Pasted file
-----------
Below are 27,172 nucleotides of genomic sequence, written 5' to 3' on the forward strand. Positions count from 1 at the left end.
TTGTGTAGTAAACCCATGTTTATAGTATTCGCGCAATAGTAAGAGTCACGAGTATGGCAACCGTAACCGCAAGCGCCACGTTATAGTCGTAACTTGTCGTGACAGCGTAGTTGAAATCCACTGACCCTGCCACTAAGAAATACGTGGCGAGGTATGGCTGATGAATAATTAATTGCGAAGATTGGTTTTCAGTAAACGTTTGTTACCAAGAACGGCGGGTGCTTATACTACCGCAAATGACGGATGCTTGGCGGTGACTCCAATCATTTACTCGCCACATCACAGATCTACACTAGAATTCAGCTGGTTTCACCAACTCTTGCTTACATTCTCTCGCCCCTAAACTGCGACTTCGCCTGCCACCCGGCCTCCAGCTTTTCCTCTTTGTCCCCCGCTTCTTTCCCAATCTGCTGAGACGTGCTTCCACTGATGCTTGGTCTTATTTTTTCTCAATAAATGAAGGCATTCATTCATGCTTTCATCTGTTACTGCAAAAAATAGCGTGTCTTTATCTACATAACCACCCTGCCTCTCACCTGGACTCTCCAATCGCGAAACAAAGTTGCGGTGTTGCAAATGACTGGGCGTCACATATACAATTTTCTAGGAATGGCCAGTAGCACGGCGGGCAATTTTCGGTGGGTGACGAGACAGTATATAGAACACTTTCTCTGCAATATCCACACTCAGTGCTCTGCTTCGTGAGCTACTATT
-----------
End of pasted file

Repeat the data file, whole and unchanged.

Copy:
Below are 27,172 nucleotides of genomic sequence, written 5' to 3' on the forward strand. Positions count from 1 at the left end.
TTGTGTAGTAAACCCATGTTTATAGTATTCGCGCAATAGTAAGAGTCACGAGTATGGCAACCGTAACCGCAAGCGCCACGTTATAGTCGTAACTTGTCGTGACAGCGTAGTTGAAATCCACTGACCCTGCCACTAAGAAATACGTGGCGAGGTATGGCTGATGAATAATTAATTGCGAAGATTGGTTTTCAGTAAACGTTTGTTACCAAGAACGGCGGGTGCTTATACTACCGCAAATGACGGATGCTTGGCGGTGACTCCAATCATTTACTCGCCACATCACAGATCTACACTAGAATTCAGCTGGTTTCACCAACTCTTGCTTACATTCTCTCGCCCCTAAACTGCGACTTCGCCTGCCACCCGGCCTCCAGCTTTTCCTCTTTGTCCCCCGCTTCTTTCCCAATCTGCTGAGACGTGCTTCCACTGATGCTTGGTCTTATTTTTTCTCAATAAATGAAGGCATTCATTCATGCTTTCATCTGTTACTGCAAAAAATAGCGTGTCTTTATCTACATAACCACCCTGCCTCTCACCTGGACTCTCCAATCGCGAAACAAAGTTGCGGTGTTGCAAATGACTGGGCGTCACATATACAATTTTCTAGGAATGGCCAGTAGCACGGCGGGCAATTTTCGGTGGGTGACGAGACAGTATATAGAACACTTTCTCTGCAATATCCACACTCAGTGCTCTGCTTCGTGAGCTACTATT